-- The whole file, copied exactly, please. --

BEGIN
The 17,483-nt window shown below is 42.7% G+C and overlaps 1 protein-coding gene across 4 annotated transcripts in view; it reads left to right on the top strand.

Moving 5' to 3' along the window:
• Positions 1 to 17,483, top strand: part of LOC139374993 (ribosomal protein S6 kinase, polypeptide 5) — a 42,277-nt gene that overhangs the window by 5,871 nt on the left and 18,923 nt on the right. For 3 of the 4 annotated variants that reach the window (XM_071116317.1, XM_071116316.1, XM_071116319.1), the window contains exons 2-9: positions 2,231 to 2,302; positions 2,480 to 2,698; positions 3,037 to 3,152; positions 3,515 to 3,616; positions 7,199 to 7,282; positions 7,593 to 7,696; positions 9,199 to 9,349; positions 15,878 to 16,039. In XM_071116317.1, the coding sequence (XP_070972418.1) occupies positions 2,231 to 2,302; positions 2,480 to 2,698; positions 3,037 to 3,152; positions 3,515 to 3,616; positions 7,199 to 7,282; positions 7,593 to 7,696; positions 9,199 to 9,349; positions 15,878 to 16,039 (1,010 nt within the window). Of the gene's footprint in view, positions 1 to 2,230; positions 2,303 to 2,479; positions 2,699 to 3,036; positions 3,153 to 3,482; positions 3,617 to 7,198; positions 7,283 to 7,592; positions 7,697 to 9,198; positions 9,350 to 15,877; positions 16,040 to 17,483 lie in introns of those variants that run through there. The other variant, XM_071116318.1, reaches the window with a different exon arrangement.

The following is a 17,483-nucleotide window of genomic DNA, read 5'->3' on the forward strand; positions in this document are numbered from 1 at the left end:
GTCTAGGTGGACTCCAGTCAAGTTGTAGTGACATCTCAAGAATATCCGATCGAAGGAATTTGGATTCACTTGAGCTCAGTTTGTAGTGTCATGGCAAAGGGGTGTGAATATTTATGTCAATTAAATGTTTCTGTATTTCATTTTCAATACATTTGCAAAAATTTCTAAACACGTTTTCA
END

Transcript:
The 17,483-nt window shown below is 42.7% G+C and overlaps 1 protein-coding gene across 4 annotated transcripts in view; it reads left to right on the top strand.

Moving 5' to 3' along the window:
• Positions 1 to 17,483, top strand: part of LOC139374993 (ribosomal protein S6 kinase, polypeptide 5) — a 42,277-nt gene that overhangs the window by 5,871 nt on the left and 18,923 nt on the right. For 3 of the 4 annotated variants that reach the window (XM_071116317.1, XM_071116316.1, XM_071116319.1), the window contains exons 2-9: positions 2,231 to 2,302; positions 2,480 to 2,698; positions 3,037 to 3,152; positions 3,515 to 3,616; positions 7,199 to 7,282; positions 7,593 to 7,696; positions 9,199 to 9,349; positions 15,878 to 16,039. In XM_071116317.1, the coding sequence (XP_070972418.1) occupies positions 2,231 to 2,302; positions 2,480 to 2,698; positions 3,037 to 3,152; positions 3,515 to 3,616; positions 7,199 to 7,282; positions 7,593 to 7,696; positions 9,199 to 9,349; positions 15,878 to 16,039 (1,010 nt within the window). Of the gene's footprint in view, positions 1 to 2,230; positions 2,303 to 2,479; positions 2,699 to 3,036; positions 3,153 to 3,482; positions 3,617 to 7,198; positions 7,283 to 7,592; positions 7,697 to 9,198; positions 9,350 to 15,877; positions 16,040 to 17,483 lie in introns of those variants that run through there. The other variant, XM_071116318.1, reaches the window with a different exon arrangement.

The following is a 17,483-nucleotide window of genomic DNA, read 5'->3' on the forward strand; positions in this document are numbered from 1 at the left end:
GTCTAGGTGGACTCCAGTCAAGTTGTAGTGACATCTCAAGAATATCCGATCGAAGGAATTTGGATTCACTTGAGCTCAGTTTGTAGTGTCATGGCAAAGGGGTGTGAATATTTATGTCAATTAAATGTTTCTGTATTTCATTTTCAATACATTTGCAAAAATTTCTAAACACGTTTTCA